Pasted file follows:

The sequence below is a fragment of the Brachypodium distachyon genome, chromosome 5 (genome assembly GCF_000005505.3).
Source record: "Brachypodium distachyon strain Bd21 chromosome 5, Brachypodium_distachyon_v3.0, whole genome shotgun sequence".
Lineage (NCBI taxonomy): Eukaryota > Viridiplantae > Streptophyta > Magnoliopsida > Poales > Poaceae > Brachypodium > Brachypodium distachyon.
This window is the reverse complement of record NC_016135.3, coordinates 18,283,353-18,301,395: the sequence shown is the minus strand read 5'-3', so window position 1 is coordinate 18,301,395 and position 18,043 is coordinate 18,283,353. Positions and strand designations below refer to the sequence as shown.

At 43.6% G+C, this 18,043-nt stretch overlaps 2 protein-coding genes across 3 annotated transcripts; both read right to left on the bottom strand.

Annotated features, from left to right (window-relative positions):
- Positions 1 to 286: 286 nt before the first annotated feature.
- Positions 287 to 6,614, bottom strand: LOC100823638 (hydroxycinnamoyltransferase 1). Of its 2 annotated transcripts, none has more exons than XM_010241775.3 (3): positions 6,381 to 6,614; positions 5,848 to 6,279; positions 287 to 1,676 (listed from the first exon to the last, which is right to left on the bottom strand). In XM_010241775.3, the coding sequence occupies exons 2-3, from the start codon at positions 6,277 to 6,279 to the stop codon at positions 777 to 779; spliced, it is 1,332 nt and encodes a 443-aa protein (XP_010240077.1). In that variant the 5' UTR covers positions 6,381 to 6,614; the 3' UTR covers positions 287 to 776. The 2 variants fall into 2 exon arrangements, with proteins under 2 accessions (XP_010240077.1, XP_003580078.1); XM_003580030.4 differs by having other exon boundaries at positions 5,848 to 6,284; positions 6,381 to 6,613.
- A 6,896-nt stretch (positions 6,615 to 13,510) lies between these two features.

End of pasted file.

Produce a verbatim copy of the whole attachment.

The sequence below is a fragment of the Brachypodium distachyon genome, chromosome 5 (genome assembly GCF_000005505.3).
Source record: "Brachypodium distachyon strain Bd21 chromosome 5, Brachypodium_distachyon_v3.0, whole genome shotgun sequence".
Lineage (NCBI taxonomy): Eukaryota > Viridiplantae > Streptophyta > Magnoliopsida > Poales > Poaceae > Brachypodium > Brachypodium distachyon.
This window is the reverse complement of record NC_016135.3, coordinates 18,283,353-18,301,395: the sequence shown is the minus strand read 5'-3', so window position 1 is coordinate 18,301,395 and position 18,043 is coordinate 18,283,353. Positions and strand designations below refer to the sequence as shown.

At 43.6% G+C, this 18,043-nt stretch overlaps 2 protein-coding genes across 3 annotated transcripts; both read right to left on the bottom strand.

Annotated features, from left to right (window-relative positions):
- Positions 1 to 286: 286 nt before the first annotated feature.
- Positions 287 to 6,614, bottom strand: LOC100823638 (hydroxycinnamoyltransferase 1). Of its 2 annotated transcripts, none has more exons than XM_010241775.3 (3): positions 6,381 to 6,614; positions 5,848 to 6,279; positions 287 to 1,676 (listed from the first exon to the last, which is right to left on the bottom strand). In XM_010241775.3, the coding sequence occupies exons 2-3, from the start codon at positions 6,277 to 6,279 to the stop codon at positions 777 to 779; spliced, it is 1,332 nt and encodes a 443-aa protein (XP_010240077.1). In that variant the 5' UTR covers positions 6,381 to 6,614; the 3' UTR covers positions 287 to 776. The 2 variants fall into 2 exon arrangements, with proteins under 2 accessions (XP_010240077.1, XP_003580078.1); XM_003580030.4 differs by having other exon boundaries at positions 5,848 to 6,284; positions 6,381 to 6,613.
- A 6,896-nt stretch (positions 6,615 to 13,510) lies between these two features.